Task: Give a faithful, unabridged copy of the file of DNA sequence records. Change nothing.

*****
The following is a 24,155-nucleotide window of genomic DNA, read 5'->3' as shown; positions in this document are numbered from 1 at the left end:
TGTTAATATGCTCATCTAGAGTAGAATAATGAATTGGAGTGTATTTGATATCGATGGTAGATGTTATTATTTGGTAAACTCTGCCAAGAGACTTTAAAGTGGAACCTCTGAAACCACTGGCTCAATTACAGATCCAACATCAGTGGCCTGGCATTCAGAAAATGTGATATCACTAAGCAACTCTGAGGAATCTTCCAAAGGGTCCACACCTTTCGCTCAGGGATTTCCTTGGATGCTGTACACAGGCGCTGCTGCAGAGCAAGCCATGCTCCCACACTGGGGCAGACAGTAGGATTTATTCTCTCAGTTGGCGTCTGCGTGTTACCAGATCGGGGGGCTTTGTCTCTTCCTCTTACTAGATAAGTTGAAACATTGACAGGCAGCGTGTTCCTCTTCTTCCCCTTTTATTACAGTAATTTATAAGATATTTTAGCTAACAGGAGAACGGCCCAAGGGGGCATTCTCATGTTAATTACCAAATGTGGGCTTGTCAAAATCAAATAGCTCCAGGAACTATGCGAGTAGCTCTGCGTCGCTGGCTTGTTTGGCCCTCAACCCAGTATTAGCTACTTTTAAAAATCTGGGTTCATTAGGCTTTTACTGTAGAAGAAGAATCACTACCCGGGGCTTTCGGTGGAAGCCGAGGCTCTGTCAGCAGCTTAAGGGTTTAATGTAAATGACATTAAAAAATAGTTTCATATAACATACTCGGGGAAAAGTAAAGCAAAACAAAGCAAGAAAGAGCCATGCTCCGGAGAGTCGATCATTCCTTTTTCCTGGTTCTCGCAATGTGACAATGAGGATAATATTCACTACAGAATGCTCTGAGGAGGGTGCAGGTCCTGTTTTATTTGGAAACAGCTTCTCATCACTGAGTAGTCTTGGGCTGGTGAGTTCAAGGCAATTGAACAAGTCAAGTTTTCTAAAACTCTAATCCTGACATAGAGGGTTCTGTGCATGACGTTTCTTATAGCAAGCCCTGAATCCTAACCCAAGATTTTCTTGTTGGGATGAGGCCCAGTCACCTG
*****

The following is a 24,155-nucleotide window of genomic DNA, read 5'->3' as shown; positions in this document are numbered from 1 at the left end:
TGTTAATATGCTCATCTAGAGTAGAATAATGAATTGGAGTGTATTTGATATCGATGGTAGATGTTATTATTTGGTAAACTCTGCCAAGAGACTTTAAAGTGGAACCTCTGAAACCACTGGCTCAATTACAGATCCAACATCAGTGGCCTGGCATTCAGAAAATGTGATATCACTAAGCAACTCTGAGGAATCTTCCAAAGGGTCCACACCTTTCGCTCAGGGATTTCCTTGGATGCTGTACACAGGCGCTGCTGCAGAGCAAGCCATGCTCCCACACTGGGGCAGACAGTAGGATTTATTCTCTCAGTTGGCGTCTGCGTGTTACCAGATCGGGGGGCTTTGTCTCTTCCTCTTACTAGATAAGTTGAAACATTGACAGGCAGCGTGTTCCTCTTCTTCCCCTTTTATTACAGTAATTTATAAGATATTTTAGCTAACAGGAGAACGGCCCAAGGGGGCATTCTCATGTTAATTACCAAATGTGGGCTTGTCAAAATCAAATAGCTCCAGGAACTATGCGAGTAGCTCTGCGTCGCTGGCTTGTTTGGCCCTCAACCCAGTATTAGCTACTTTTAAAAATCTGGGTTCATTAGGCTTTTACTGTAGAAGAAGAATCACTACCCGGGGCTTTCGGTGGAAGCCGAGGCTCTGTCAGCAGCTTAAGGGTTTAATGTAAATGACATTAAAAAATAGTTTCATATAACATACTCGGGGAAAAGTAAAGCAAAACAAAGCAAGAAAGAGCCATGCTCCGGAGAGTCGATCATTCCTTTTTCCTGGTTCTCGCAATGTGACAATGAGGATAATATTCACTACAGAATGCTCTGAGGAGGGTGCAGGTCCTGTTTTATTTGGAAACAGCTTCTCATCACTGAGTAGTCTTGGGCTGGTGAGTTCAAGGCAATTGAACAAGTCAAGTTTTCTAAAACTCTAATCCTGACATAGAGGGTTCTGTGCATGACGTTTCTTATAGCAAGCCCTGAATCCTAACCCAAGATTTTCTTGTTGGGATGAGGCCCAGTCACCTG